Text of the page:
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Is conscious perception gradual or dichotomous? A comparison of report methodologies during a visual task.

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  1. The neurophenomenology of early psychosis: An integrative empirical study

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  2. Thought insertion and disturbed for-me-ness (minimal selfhood) in schizophrenia

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  3. Mysticism and schizophrenia: A phenomenological exploration of the structure of consciousness in the schizophrenia spectrum disorders

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  4. The "minimal self" in psychopathology: re-examining the self-disorders in the schizophrenia spectrum

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  1. Aberrant neural signatures of decision-making: Pathological gamblers display cortico-striatal hypersensitivity to extreme gambles

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  2. The Neural Bases of Framing Effects in Social Dilemmas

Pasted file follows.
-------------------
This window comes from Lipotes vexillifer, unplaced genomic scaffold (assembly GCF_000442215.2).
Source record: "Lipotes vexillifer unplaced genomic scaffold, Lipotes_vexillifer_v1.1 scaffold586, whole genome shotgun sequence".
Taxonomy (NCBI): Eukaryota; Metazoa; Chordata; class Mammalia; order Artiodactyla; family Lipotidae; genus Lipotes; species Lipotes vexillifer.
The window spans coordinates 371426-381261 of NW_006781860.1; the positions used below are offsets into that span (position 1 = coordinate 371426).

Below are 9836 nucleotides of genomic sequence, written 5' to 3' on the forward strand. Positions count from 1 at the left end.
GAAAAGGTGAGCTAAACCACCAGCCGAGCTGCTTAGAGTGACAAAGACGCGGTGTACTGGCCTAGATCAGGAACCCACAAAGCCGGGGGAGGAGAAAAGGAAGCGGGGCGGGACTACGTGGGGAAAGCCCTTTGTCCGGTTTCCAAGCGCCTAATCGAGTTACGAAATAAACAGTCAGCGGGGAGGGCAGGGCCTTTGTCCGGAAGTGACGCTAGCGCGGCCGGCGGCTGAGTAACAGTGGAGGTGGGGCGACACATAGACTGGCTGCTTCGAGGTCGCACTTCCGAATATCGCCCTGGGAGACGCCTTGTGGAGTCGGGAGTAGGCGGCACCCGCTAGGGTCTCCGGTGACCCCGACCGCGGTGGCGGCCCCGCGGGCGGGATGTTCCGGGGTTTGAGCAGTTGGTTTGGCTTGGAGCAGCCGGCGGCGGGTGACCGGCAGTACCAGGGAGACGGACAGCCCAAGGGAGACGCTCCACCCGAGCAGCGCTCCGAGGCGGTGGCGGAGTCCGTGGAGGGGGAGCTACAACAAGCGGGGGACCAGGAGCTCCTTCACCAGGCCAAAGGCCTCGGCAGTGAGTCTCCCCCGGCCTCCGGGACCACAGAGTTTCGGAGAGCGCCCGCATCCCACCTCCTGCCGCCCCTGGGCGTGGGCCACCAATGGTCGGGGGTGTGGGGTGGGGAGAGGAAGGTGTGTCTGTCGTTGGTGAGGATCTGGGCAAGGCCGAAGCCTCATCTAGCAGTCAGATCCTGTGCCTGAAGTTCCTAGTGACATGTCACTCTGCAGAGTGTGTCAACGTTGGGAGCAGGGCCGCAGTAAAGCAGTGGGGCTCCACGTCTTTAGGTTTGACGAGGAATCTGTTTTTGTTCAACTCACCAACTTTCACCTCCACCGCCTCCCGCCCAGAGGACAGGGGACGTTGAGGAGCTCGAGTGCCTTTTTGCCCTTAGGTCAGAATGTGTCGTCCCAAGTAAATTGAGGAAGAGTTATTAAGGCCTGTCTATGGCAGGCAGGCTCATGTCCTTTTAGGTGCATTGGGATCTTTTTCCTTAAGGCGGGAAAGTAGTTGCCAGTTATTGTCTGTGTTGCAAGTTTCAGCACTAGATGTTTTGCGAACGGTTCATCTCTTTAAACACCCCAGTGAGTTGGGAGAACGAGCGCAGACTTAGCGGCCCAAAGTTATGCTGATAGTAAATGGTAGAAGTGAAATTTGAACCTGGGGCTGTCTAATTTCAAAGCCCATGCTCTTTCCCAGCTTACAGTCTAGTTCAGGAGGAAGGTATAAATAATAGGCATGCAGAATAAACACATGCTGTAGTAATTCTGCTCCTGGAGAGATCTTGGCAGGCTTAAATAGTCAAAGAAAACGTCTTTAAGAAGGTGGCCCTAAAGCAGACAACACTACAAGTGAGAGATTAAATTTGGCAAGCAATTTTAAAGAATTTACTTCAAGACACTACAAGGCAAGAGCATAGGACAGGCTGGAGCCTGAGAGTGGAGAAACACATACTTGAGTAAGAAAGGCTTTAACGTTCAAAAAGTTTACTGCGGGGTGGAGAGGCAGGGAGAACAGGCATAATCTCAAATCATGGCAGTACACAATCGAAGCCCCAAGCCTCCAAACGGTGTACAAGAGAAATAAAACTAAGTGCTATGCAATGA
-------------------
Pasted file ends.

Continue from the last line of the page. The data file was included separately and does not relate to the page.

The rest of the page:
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  3. Amygdala signals subjective appetitiveness and aversiveness of mixed gambles

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  4. Empathy as a neuropsychological heuristic in social decision-making

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In a recent article, [Sergent, C. & Dehaene, S. (2004). Is consciousness a gradual phenomenon? Evidence for an all-or-none bifurcation during the attentional blink, Psychological Science, 15(11), 720-729] claim to give experimental support to the thesis that there is a clear transition between conscious and unconscious perception. This idea is opposed to theoretical arguments that we should think of conscious perception as a continuum of clarity, with e.g., fringe conscious states [Mangan, B. (2001). Sensation's ghost-the non-sensory "fringe" of consciousness, Psyche, 7, 18]. In the experimental study described in this article, we find support for this opposite notion that we should have a parsimonious account of conscious perception. Our reported finding relates to the hypothesis that there is more than one perceptual threshold [Merikle, P.M., Smilek, D. & Eastwood, J.D. (2001). Perception without awareness: perspectives from cognitive psychology, Cognition, 79, 115-134], but goes further to argue that there are different "levels" of conscious perception
Original languageEnglish
JournalConscious Cogn
Volume15
Issue number4
Pages (from-to)700-8
DOIs
Publication statusPublished - 2006

ID: 32547337